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Envisioning a Skilled India

Published Date: 
Jun 02, 2011
Economic Times
There is a huge demand for skilled professionals across industries. The add-on challenge is the fact that the requisite skills are increasingly dynamic in nature. It is an economic reality that the growth and survival of a thriving enterprise will depend on employee growth and development. Aware of the fact, the corporate sector is resorting to creating proprietary skill development centres. With the future of India’s human capital economic growth at stake, the government too has steeped in to upgrade the quality of India’s with a focused approach to imparting relevant skills to its workforce and also making the vocational and skills certification acceptable industry wide. & The Economic Times organised Annual Skills Summit 2011 on May 27th at The Oberoi, New Delhi. It provided a platform for deliberations among the industry leaders from the IT, ITeS and infrastructure sectors across the country. The event saw thought leaders of the country sharing their knowledge and expertise and proposing the roadmap to India’s recovery from the skills crunch that it is currently facing.

The summit was inaugurated by Mr. Kapil Sibal, Honorable Union Minister for HRD,Government of India. He announced that Government is planning certification standards and is set to announce a national vocational qualification in the next one month. He mentioned that this program will be certification based and outcome-oriented. As per the program the skill development training will start from class IX and X and by classes XI and XII students will have a choice of taking up skill-oriented subject. He added that the ministry of HRD is working to skill 500 million people by 2020. He added that to achieve this number, integration of skill development in the education system is required. Skill are only marketable if it has certification, he said. He urged that that to boost the skill development program it needs to be decentralized. State education ministers need to work in tandem with the industry-ultimate users of those skills towards this goal. He maintained that the nature of skills is changing dramatically so the nature of the curriculum needs to evolve accordingly. India needs to set up a curriculum, keeping in view what skills will be needed 5 years down the line.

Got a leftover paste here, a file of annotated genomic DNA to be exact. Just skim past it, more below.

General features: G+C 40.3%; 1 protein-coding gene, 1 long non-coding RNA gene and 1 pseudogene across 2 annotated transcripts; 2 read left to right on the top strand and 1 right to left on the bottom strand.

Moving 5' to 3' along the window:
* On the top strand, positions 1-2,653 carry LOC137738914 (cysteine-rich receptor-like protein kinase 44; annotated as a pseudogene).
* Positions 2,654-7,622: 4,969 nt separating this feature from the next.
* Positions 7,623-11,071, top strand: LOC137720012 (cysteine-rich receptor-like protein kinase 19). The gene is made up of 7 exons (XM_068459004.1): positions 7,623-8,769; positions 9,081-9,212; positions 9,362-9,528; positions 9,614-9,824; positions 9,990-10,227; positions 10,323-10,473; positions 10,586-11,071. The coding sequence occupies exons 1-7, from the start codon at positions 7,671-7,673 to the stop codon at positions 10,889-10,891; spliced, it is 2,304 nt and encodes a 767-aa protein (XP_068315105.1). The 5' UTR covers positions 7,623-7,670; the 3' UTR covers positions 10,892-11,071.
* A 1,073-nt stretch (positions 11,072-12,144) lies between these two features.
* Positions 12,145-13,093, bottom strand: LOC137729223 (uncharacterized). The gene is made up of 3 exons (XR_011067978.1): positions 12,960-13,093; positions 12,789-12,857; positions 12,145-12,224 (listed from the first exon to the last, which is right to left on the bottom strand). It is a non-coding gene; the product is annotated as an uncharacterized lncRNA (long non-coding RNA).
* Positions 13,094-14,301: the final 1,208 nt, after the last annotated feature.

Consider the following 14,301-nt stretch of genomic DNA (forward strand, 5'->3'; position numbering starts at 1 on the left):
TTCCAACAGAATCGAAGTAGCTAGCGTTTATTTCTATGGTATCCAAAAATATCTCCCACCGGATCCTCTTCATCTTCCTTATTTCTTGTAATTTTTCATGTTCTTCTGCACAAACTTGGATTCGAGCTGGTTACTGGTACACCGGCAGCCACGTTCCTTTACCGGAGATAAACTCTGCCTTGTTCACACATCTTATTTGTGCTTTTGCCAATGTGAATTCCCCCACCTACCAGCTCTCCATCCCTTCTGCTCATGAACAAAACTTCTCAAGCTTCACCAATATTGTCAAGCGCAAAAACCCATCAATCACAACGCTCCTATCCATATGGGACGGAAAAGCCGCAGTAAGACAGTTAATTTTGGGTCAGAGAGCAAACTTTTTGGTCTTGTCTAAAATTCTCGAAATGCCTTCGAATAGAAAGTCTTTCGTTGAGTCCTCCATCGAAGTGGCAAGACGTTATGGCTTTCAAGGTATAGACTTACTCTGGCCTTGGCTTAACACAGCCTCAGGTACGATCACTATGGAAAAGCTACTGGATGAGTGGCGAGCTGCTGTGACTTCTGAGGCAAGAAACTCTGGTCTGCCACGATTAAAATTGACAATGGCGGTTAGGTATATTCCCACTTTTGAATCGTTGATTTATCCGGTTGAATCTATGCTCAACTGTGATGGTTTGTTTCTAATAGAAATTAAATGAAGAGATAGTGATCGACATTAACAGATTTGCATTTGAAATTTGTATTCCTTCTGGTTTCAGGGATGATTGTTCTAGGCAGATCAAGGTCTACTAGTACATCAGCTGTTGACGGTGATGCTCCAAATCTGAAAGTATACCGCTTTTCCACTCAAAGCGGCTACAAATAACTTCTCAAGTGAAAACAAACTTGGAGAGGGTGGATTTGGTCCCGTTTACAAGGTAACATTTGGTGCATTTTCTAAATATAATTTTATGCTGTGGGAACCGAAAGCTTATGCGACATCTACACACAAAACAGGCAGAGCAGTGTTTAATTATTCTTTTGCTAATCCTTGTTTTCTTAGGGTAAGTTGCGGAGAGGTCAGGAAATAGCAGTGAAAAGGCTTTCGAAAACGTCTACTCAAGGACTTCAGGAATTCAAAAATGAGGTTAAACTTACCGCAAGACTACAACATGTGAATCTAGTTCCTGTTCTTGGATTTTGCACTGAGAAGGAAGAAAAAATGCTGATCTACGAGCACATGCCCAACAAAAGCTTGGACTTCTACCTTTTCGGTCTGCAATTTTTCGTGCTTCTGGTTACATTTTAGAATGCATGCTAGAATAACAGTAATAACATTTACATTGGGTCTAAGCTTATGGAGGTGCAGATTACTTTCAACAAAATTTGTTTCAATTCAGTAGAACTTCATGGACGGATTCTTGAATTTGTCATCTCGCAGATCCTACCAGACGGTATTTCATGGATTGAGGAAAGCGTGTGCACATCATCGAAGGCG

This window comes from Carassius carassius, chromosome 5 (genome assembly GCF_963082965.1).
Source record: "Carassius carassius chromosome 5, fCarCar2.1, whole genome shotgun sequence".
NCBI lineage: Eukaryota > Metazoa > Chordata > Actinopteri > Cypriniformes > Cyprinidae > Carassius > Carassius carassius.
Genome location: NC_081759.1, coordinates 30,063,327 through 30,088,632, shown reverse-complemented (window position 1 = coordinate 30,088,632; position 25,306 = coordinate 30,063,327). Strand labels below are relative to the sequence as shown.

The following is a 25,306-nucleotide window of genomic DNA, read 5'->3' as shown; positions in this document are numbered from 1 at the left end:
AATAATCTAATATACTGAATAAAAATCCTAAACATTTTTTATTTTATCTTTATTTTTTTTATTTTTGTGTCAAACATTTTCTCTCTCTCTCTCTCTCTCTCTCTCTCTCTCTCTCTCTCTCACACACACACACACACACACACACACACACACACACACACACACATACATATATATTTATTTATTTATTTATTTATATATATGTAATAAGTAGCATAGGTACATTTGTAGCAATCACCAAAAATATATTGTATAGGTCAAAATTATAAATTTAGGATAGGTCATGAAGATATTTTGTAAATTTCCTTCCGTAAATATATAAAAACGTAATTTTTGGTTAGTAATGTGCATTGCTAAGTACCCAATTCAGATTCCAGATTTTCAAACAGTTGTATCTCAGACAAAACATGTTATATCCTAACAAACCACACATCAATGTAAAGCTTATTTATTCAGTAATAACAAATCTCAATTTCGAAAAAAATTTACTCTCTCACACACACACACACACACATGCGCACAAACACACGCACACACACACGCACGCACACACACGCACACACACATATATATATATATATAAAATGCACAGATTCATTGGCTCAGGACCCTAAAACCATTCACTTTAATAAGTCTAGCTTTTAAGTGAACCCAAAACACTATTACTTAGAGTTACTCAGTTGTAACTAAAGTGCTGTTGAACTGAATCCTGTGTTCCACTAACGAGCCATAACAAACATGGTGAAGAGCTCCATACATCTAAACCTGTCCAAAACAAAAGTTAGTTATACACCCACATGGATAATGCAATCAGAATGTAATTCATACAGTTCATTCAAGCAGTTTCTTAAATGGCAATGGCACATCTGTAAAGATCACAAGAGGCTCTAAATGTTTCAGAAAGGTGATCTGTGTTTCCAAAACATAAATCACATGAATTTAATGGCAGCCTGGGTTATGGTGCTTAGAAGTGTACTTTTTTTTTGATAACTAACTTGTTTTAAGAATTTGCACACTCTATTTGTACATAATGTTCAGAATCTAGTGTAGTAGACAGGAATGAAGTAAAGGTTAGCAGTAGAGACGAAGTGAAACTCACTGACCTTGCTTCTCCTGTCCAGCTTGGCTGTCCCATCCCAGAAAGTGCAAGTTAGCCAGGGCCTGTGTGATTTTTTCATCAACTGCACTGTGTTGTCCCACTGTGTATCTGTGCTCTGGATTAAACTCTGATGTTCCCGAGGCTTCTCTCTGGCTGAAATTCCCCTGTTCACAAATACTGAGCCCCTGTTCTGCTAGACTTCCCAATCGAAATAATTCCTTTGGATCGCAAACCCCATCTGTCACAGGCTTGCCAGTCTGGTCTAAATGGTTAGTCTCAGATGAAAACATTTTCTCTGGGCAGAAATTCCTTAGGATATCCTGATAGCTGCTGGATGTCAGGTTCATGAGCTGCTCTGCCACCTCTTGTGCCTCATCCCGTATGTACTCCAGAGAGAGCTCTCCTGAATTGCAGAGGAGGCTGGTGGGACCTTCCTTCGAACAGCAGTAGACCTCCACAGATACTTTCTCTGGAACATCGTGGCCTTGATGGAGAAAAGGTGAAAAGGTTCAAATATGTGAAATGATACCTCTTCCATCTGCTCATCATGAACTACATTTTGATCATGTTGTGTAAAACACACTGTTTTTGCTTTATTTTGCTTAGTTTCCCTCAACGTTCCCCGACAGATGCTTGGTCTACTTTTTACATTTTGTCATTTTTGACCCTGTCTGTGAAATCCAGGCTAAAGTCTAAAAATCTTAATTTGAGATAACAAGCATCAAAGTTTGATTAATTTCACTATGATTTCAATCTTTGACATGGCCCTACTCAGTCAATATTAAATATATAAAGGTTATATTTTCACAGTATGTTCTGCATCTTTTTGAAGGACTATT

The key theme of the inaugural session was – ‘Strategies for accelerated skill development’. Panelists highlighted the fact that India has the entire spectrum of skills but the demand for these is growing. However, by not focusing on widespread English education the country is losing its advantage of English speaking human resources to countries such as China and Philippines, which have a greater momentum in this direction.